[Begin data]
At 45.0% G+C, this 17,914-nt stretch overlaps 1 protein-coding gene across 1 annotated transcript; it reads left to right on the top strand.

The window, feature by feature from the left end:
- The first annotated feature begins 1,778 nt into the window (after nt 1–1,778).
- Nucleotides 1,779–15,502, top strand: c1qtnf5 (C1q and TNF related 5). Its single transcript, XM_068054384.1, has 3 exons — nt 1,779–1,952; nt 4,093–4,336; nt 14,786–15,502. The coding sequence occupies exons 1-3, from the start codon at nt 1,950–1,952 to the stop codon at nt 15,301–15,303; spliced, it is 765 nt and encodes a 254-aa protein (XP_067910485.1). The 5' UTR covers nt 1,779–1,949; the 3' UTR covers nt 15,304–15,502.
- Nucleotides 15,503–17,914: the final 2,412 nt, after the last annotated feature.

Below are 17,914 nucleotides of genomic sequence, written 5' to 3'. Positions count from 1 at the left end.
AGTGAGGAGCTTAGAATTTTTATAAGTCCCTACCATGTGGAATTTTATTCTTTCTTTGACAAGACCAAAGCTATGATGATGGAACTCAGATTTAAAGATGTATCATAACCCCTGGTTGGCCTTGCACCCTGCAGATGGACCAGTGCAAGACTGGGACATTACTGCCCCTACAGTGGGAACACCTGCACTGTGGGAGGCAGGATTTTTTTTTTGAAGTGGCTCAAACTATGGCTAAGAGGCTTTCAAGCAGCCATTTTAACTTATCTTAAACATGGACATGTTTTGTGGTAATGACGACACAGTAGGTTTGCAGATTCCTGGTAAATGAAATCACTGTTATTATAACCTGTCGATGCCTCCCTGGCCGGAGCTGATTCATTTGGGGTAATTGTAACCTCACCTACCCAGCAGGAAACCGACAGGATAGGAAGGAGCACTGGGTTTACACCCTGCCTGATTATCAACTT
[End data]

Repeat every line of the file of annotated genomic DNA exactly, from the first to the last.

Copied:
At 45.0% G+C, this 17,914-nt stretch overlaps 1 protein-coding gene across 1 annotated transcript; it reads left to right on the top strand.

The window, feature by feature from the left end:
- The first annotated feature begins 1,778 nt into the window (after nt 1–1,778).
- Nucleotides 1,779–15,502, top strand: c1qtnf5 (C1q and TNF related 5). Its single transcript, XM_068054384.1, has 3 exons — nt 1,779–1,952; nt 4,093–4,336; nt 14,786–15,502. The coding sequence occupies exons 1-3, from the start codon at nt 1,950–1,952 to the stop codon at nt 15,301–15,303; spliced, it is 765 nt and encodes a 254-aa protein (XP_067910485.1). The 5' UTR covers nt 1,779–1,949; the 3' UTR covers nt 15,304–15,502.
- Nucleotides 15,503–17,914: the final 2,412 nt, after the last annotated feature.

Below are 17,914 nucleotides of genomic sequence, written 5' to 3'. Positions count from 1 at the left end.
AGTGAGGAGCTTAGAATTTTTATAAGTCCCTACCATGTGGAATTTTATTCTTTCTTTGACAAGACCAAAGCTATGATGATGGAACTCAGATTTAAAGATGTATCATAACCCCTGGTTGGCCTTGCACCCTGCAGATGGACCAGTGCAAGACTGGGACATTACTGCCCCTACAGTGGGAACACCTGCACTGTGGGAGGCAGGATTTTTTTTTTGAAGTGGCTCAAACTATGGCTAAGAGGCTTTCAAGCAGCCATTTTAACTTATCTTAAACATGGACATGTTTTGTGGTAATGACGACACAGTAGGTTTGCAGATTCCTGGTAAATGAAATCACTGTTATTATAACCTGTCGATGCCTCCCTGGCCGGAGCTGATTCATTTGGGGTAATTGTAACCTCACCTACCCAGCAGGAAACCGACAGGATAGGAAGGAGCACTGGGTTTACACCCTGCCTGATTATCAACTT